Soldiers carry the coffin of a victim who was killed in the attack on Holey Artisan Bakery in Dhaka. Photograph: (Getty)
Facebook, Twitter and YouTube already work hard to take down jihadist accounts, but they often pop up again under different names
Bangladesh has launched a clampdown on social media sites spreading jihadist propaganda after an attack on a Dhaka cafe in which 20 hostages were murdered, saying the country's young were being radicalised online.
Authorities said the deadly siege at an upmarket cafe popular with foreigners had been an "eye-opener", exposing the role of social media in recruiting young men to jihadist groups.
"Social media has become a fertile ground for recruiting militants," the head of the telecoms regulator Shahjahan Mahmood told AFP.
"The attack was an eye-opener for us. They (jihadist groups) attract the young men through social media."
The Islamic State group, which has claimed Friday night's attack, has long used social media to recruit fighters and incite individuals around the world to commit terrorist attacks.
Mahmood said the Bangladesh Telecommunications Regulatory Commission (BTRC) had ordered YouTube to remove videos of "radical preachings", including those of the firebrand cleric Jashim Uddin Rahmani.
He was sentenced to five years in jail last December after his speeches were found to have incited Islamist militants to kill the atheist blogger Ahmed Rajib Haider in early 2013.
Shortly after the cafe siege, it emerged that several of the Bangladesh attackers were young, tech-savvy men from wealthy families and had easy access to social media.
The father of 22-year-old Rohan Imtiaz, one of the suspected attackers killed when commandoes stormed the cafe, has said he believes his son may have been radicalised online.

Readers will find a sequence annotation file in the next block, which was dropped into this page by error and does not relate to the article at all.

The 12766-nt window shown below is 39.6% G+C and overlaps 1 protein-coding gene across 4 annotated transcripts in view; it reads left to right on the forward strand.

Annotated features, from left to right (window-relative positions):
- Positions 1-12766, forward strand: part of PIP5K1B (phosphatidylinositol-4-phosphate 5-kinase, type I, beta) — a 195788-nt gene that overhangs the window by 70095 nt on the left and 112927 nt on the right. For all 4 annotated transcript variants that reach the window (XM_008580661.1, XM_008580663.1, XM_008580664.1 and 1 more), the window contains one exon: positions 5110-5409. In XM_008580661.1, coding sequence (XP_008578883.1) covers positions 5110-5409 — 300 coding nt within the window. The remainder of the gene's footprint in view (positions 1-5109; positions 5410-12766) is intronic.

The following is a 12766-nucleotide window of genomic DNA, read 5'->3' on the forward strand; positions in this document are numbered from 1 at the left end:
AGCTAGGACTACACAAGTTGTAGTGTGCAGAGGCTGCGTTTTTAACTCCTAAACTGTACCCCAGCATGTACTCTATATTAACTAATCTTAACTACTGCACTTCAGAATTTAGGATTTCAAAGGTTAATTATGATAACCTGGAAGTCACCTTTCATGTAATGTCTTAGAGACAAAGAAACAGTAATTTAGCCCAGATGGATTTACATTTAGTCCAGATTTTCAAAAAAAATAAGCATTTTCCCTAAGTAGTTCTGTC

Imtiaz reportedly posted an appeal on Facebook last year urging all Muslims to become terrorists and quoting a controversial Indian preacher who has been banned in Britain, Canada and Malaysia.
"He was a practising Muslim. So many people are. Maybe he was radicalised through the internet," his father Imtiaz Khan Babul told AFP.
"But I never checked what he was browsing...Someone may have brainwashed him."
Bangladesh police issued a stern warning Wednesday that anyone caught sharing jihadist propaganda online would be punished in the wake of the unprecedented attack in Dhaka.
"Uploading, sharing, commenting or liking any video, images or speech in the social media such as Facebook, Twitter and YouTube in support of the Islamic State or militancy is a punishable offence," Deputy Inspector General of police AKM Shahidur Rahman said.
"If anyone is found to have engaged in such activities, tough legal action will be taken against that person."
Photos of carnage
Survivors of the cafe siege have told how the young attackers seized mobile phones from hostages and forced them to provide their passwords so they could send out photographs of the carnage that were quickly disseminated by IS.
Some reports said they had brought laptops, and ordered cafe workers to switch on the wifi.
Facebook, Twitter and YouTube are already working around the clock to take down jihadist accounts, but they often pop up again under different names.
Experts say IS supporters are also turning to smaller social media platforms like Telegram, a messenger app, to disseminate their propaganda.
Facebook and Twitter have removed some posts and Mahmood, of the telecoms regulator, said the government would bring in tougher laws to tackle radicalism on social media.
Bangladeshi police have set up a special email address and urged people to report any suspicious online activities following last week's attack.
Meanwhile the head of the country's elite security force appealed to Bangladeshis to be vigilant over the use of social media sites as a recruiting tool, and to report missing relatives.
"If there are any missing family members, please tell us, don't be afraid that law-enforcing agencies will take your sons away," said Benazir Ahmed.
"Their lives and other lives can be saved if they are found."